A recent shop conversation got me started on the clothing sizes issue again.  I was chatting to three other women (like you do …). Coincidentally, two of us were size 10, two were size 24.  Two were 5’1”, two were 5’9”; we covered the permutations for the four parameters short/tall thin/fat.  To somebody watching, we looked probably like OiIo.  The young, bored assistant looked at us as if we had all crawled out from under a rock.

Size of a top?
(Disdainfully) It says on the label - Large.
How large is large?
Size 14.
These skirts?
Well they’re elasticated, one size.
What does that mean?
One size fits all.
But the elastic on this one only stretches to about 40 inches, so that’s at most a size 14/16? ….

Too small for the size 24s and potentially too loose for the size 10s.  They all appeared to be the same length - too long for the 5’1, too short for the 5’9”.  I doubt the sales assistant cared, but 4 women x 2 items of clothing = 8 potential sales.  Score for the store = 0/8.  And I don’t care if they can order one in (what might be) my size, or have something made to measure.  It would have to be absolutely perfect to make me forget about making it for myself.

I first encountered the 10/small, 12/medium, 14/large when I was a teenager.  I remember my much younger and slimmer self, at a time when size 12 was average, hating that at size 14 I was considered Large.  It was like name-calling.  You’re large = you’re big, you’re fat.  So a 16 would be Extra Large and beyond that?  Huge, giant, gargantuan?     I used to wonder whether very slender women at the other end of the scale minded being extra-extra small?  Come to think of it, I’m not sure there was much in the range of size 6 clothing then.  If you were that small, you probably had to shop in the children’s department!  At least the range of available sizes has improved since then.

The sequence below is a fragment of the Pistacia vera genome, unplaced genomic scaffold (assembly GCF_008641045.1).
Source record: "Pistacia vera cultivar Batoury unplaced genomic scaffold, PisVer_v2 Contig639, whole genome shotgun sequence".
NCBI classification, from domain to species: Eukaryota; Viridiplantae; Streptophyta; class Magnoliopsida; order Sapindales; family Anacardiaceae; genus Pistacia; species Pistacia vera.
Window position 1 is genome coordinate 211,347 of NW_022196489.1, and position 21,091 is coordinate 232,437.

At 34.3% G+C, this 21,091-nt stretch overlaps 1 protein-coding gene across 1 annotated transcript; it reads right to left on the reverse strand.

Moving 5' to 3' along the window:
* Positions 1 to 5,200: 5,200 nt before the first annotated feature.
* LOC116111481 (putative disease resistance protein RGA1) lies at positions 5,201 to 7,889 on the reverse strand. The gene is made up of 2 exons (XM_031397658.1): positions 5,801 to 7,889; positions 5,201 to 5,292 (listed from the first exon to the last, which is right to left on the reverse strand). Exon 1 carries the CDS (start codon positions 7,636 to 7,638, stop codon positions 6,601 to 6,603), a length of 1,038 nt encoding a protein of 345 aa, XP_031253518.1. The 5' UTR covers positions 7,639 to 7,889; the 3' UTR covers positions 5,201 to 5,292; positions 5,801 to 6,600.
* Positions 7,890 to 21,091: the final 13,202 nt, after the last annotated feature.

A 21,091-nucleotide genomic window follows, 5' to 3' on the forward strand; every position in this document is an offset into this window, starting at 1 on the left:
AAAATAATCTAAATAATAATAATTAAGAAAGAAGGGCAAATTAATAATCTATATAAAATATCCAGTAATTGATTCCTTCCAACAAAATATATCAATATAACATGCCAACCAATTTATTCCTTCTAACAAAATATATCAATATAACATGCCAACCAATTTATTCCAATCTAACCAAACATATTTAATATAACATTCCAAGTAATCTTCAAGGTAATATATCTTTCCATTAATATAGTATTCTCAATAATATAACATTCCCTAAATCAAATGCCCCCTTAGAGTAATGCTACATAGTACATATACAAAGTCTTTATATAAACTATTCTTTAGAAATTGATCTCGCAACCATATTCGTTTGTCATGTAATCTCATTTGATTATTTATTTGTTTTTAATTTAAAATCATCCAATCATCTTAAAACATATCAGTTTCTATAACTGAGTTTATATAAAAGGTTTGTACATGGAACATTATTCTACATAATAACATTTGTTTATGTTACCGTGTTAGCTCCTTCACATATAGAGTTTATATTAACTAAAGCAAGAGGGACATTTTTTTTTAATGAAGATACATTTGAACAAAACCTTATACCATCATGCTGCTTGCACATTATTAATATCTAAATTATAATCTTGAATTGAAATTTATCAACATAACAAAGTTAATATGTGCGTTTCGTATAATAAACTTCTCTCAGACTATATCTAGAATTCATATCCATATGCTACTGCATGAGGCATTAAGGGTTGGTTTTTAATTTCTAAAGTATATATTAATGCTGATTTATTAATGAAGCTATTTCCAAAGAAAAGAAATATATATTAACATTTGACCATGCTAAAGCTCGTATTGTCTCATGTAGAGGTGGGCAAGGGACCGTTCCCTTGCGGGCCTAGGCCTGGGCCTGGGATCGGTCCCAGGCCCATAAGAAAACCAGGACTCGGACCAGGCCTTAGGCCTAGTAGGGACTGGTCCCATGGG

Anyway, size 14 isn’t Large!
The average size for UK women is now 5’4” 14-16 (Bust 39-41”, waist 32-34”, hips 40-42”*).

(*Source: Fashionworld, part of J D Williams & Company Ltd.  They have done a lot of research into clothing sizing and specialise in providing clothing in larger sizes as well as different lengths.)

There has also been quite a shift in clothing sizes over the past 30 years, particularly in the waist measurement.  When I was a teenager, size 14 was generally 36-26-38, (although the ‘ideal’ was 36-24-36), so 10” between bust and waist size was usual.  Now 7” seems to be the norm, much to the annoyance of those with curvy hourglass figures.  Were I the same size today as I was when I was 18 (I wish!) then I would be wearing a size 12.

The difference implied by the words Average and Large is enough to make you forget that there’s only nominally 2” difference between sizes. Sizes may also differ by 2” between one manufacturer and another.  And then there’s fashion ease, the designers’ idea of how loosely or tightly a garment should fit, another 2” or maybe more.  Plus or minus 4”, (that is, roughly 10%), may be insignificant or may be the difference between something fitting, or not.

In the end, the clothing size label is only a guide, but we get hung up on sizes and measurements, as if we’re defined by them.  Our bodies’ measurements, in all their variations, are just numbers reflecting our individuality.  My advice is, know your measurements, carry a tape measure, try things on in any size you think will fit (if it’s available!) … and remind shop assistants that one size does not fit all, and a size 14 is not Large!